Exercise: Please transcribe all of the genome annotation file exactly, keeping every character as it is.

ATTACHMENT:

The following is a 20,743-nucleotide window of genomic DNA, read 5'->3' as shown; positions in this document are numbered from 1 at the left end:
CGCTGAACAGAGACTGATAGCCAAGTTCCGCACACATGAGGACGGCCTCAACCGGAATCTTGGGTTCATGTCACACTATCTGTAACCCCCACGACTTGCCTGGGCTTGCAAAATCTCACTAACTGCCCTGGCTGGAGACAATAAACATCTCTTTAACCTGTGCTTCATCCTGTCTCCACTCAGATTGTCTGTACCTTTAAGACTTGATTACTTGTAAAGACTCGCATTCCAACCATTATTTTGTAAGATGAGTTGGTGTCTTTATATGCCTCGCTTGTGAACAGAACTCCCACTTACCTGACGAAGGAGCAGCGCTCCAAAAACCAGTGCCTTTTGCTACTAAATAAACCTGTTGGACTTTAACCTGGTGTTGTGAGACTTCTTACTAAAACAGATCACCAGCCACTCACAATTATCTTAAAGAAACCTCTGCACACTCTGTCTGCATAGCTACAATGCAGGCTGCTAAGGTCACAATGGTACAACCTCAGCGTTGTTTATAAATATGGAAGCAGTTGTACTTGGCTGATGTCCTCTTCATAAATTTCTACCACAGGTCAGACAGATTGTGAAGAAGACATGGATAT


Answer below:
The following is a 20,743-nucleotide window of genomic DNA, read 5'->3' as shown; positions in this document are numbered from 1 at the left end:
CGCTGAACAGAGACTGATAGCCAAGTTCCGCACACATGAGGACGGCCTCAACCGGAATCTTGGGTTCATGTCACACTATCTGTAACCCCCACGACTTGCCTGGGCTTGCAAAATCTCACTAACTGCCCTGGCTGGAGACAATAAACATCTCTTTAACCTGTGCTTCATCCTGTCTCCACTCAGATTGTCTGTACCTTTAAGACTTGATTACTTGTAAAGACTCGCATTCCAACCATTATTTTGTAAGATGAGTTGGTGTCTTTATATGCCTCGCTTGTGAACAGAACTCCCACTTACCTGACGAAGGAGCAGCGCTCCAAAAACCAGTGCCTTTTGCTACTAAATAAACCTGTTGGACTTTAACCTGGTGTTGTGAGACTTCTTACTAAAACAGATCACCAGCCACTCACAATTATCTTAAAGAAACCTCTGCACACTCTGTCTGCATAGCTACAATGCAGGCTGCTAAGGTCACAATGGTACAACCTCAGCGTTGTTTATAAATATGGAAGCAGTTGTACTTGGCTGATGTCCTCTTCATAAATTTCTACCACAGGTCAGACAGATTGTGAAGAAGACATGGATAT